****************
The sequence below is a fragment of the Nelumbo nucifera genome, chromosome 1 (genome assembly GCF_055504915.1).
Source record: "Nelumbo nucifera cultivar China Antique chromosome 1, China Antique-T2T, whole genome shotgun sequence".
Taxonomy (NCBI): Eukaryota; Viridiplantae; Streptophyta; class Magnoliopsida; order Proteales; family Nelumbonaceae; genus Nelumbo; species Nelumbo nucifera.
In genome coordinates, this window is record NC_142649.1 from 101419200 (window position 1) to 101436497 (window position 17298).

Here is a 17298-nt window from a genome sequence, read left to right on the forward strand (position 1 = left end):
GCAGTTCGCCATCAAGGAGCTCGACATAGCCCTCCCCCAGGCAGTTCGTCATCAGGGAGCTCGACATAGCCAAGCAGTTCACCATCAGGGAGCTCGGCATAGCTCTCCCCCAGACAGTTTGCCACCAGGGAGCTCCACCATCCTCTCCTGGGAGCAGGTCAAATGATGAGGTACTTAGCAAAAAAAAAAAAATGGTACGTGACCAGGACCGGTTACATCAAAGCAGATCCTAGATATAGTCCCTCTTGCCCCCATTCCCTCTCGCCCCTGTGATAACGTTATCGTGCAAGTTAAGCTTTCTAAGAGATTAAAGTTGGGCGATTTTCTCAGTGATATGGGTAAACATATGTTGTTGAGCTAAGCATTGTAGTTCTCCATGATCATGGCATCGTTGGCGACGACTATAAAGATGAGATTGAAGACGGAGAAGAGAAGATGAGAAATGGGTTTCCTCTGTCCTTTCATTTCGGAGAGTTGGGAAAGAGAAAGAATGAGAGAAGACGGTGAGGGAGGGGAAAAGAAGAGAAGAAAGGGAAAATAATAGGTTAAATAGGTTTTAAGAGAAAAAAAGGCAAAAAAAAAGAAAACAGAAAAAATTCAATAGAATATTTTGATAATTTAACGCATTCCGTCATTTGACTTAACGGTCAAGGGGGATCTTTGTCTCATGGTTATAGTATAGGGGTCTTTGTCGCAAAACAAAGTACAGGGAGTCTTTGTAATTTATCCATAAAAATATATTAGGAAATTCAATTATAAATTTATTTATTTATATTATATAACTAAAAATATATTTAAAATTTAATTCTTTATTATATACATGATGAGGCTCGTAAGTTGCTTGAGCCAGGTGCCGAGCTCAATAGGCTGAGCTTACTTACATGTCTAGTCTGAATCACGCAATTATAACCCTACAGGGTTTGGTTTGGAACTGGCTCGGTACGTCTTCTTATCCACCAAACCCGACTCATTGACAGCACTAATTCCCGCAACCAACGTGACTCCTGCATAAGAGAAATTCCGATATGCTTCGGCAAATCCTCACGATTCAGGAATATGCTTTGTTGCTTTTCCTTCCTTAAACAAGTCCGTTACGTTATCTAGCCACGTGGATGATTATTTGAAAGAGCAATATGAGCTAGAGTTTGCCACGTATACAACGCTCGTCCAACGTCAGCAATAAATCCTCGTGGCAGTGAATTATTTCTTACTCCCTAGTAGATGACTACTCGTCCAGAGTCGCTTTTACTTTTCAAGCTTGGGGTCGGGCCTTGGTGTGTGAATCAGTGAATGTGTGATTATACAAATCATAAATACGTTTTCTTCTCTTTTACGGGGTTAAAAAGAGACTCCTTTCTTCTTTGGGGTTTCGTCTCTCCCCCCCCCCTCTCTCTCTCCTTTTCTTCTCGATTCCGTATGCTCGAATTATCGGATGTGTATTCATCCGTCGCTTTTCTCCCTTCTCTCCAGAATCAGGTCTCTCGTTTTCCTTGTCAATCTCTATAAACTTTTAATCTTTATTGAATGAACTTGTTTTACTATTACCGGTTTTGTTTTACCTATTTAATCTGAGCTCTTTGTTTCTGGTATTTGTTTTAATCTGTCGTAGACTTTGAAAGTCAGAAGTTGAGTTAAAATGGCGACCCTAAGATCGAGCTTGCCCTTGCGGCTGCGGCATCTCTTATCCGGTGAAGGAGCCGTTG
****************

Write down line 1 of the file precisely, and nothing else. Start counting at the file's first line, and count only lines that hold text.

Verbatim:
The sequence below is a fragment of the Nelumbo nucifera genome, chromosome 1 (genome assembly GCF_055504915.1).